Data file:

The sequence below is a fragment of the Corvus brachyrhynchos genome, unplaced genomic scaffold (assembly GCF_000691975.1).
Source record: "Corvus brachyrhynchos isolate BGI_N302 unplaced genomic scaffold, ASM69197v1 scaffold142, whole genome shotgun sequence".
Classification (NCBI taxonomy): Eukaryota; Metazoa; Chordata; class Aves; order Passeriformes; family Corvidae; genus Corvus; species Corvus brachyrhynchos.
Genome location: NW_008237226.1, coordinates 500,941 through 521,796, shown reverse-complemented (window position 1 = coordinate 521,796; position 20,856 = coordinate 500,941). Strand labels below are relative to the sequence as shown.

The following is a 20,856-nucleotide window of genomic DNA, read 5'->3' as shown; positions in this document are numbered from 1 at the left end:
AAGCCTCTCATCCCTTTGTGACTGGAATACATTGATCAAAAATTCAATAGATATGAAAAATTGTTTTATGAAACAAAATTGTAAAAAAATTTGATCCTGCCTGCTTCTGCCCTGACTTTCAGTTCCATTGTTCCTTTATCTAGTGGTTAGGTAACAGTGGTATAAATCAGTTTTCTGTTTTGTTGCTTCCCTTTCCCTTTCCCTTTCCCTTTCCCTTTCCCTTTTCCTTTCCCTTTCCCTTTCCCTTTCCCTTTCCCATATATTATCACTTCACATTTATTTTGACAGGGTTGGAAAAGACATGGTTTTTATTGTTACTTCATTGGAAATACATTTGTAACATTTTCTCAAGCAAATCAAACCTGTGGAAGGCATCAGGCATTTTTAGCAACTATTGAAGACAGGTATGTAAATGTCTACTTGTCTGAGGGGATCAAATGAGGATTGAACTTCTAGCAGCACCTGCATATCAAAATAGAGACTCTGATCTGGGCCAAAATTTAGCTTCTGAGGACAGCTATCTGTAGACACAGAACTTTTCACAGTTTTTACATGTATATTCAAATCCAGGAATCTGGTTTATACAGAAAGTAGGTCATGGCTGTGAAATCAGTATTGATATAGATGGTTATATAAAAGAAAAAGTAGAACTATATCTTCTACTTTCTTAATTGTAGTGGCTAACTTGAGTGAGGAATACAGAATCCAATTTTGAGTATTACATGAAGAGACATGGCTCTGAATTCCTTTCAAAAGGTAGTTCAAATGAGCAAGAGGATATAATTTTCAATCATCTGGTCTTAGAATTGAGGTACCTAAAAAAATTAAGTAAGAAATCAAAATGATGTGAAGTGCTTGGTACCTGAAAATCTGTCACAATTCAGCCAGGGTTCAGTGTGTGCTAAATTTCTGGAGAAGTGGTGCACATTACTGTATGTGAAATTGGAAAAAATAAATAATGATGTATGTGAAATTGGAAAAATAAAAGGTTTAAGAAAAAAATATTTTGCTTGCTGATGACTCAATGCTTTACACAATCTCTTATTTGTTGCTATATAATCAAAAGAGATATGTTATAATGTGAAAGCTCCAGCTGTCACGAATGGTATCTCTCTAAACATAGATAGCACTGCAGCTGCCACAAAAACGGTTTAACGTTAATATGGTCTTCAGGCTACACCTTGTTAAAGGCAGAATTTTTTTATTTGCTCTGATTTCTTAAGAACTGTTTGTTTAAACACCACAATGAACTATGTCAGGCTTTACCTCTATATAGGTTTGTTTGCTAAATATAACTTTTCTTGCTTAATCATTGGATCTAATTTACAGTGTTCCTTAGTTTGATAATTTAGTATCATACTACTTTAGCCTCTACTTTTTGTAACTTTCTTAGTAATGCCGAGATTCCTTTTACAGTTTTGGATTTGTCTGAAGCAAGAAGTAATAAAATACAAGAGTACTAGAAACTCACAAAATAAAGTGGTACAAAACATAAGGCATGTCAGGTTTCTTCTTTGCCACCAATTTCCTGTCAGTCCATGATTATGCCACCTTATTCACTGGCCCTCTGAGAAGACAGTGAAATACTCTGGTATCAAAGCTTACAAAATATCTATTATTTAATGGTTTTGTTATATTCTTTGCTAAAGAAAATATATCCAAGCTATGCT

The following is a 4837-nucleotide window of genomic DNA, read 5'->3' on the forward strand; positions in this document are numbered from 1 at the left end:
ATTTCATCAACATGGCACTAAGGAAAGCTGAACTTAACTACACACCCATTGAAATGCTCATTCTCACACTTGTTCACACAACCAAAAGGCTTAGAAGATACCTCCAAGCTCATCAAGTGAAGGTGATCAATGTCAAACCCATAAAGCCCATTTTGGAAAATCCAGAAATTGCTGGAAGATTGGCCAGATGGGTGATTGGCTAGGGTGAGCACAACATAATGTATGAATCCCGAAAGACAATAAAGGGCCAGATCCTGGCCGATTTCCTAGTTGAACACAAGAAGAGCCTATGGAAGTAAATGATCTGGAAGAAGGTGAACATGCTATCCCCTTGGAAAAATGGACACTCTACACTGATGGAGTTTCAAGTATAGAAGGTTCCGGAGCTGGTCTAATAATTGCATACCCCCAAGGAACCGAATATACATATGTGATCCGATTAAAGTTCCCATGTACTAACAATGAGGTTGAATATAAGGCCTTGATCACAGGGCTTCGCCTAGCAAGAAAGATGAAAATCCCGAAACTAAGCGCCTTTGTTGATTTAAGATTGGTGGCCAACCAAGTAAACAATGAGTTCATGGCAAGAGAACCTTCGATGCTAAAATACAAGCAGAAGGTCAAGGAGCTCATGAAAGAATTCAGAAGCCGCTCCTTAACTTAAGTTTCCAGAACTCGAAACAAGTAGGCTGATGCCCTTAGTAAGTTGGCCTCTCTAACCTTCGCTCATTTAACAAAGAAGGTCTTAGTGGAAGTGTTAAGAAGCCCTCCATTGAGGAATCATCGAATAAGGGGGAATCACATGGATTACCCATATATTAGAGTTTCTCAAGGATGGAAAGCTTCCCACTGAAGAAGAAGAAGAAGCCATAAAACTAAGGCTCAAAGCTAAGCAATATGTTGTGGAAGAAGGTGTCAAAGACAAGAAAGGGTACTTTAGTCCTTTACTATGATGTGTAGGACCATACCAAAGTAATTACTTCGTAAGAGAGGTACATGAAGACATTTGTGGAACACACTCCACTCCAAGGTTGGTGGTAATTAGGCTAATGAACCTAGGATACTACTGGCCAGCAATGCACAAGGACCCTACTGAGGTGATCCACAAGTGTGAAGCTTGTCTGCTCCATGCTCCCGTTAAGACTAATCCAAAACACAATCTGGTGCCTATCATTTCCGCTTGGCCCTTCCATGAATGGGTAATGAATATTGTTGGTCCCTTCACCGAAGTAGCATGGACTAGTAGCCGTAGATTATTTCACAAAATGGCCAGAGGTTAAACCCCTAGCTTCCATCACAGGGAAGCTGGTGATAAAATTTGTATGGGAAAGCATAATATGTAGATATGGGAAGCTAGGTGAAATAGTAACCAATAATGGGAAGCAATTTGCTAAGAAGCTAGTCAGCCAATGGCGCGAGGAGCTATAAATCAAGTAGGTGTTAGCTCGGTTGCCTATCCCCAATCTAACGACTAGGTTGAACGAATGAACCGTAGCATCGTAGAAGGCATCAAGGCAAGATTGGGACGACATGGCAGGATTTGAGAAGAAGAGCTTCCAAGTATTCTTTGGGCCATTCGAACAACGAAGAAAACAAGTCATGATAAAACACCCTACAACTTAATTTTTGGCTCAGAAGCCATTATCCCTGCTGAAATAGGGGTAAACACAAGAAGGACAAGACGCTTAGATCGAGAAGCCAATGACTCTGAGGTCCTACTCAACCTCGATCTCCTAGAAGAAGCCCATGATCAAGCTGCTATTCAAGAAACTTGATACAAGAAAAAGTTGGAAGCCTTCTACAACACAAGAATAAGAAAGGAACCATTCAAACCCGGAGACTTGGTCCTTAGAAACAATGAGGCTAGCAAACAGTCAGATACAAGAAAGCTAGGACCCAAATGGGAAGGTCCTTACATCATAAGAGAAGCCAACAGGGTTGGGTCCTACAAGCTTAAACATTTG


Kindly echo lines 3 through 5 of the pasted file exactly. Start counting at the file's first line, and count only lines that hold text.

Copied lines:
Classification (NCBI taxonomy): Eukaryota; Metazoa; Chordata; class Aves; order Passeriformes; family Corvidae; genus Corvus; species Corvus brachyrhynchos.
Genome location: NW_008237226.1, coordinates 500,941 through 521,796, shown reverse-complemented (window position 1 = coordinate 521,796; position 20,856 = coordinate 500,941). Strand labels below are relative to the sequence as shown.

The following is a 20,856-nucleotide window of genomic DNA, read 5'->3' as shown; positions in this document are numbered from 1 at the left end: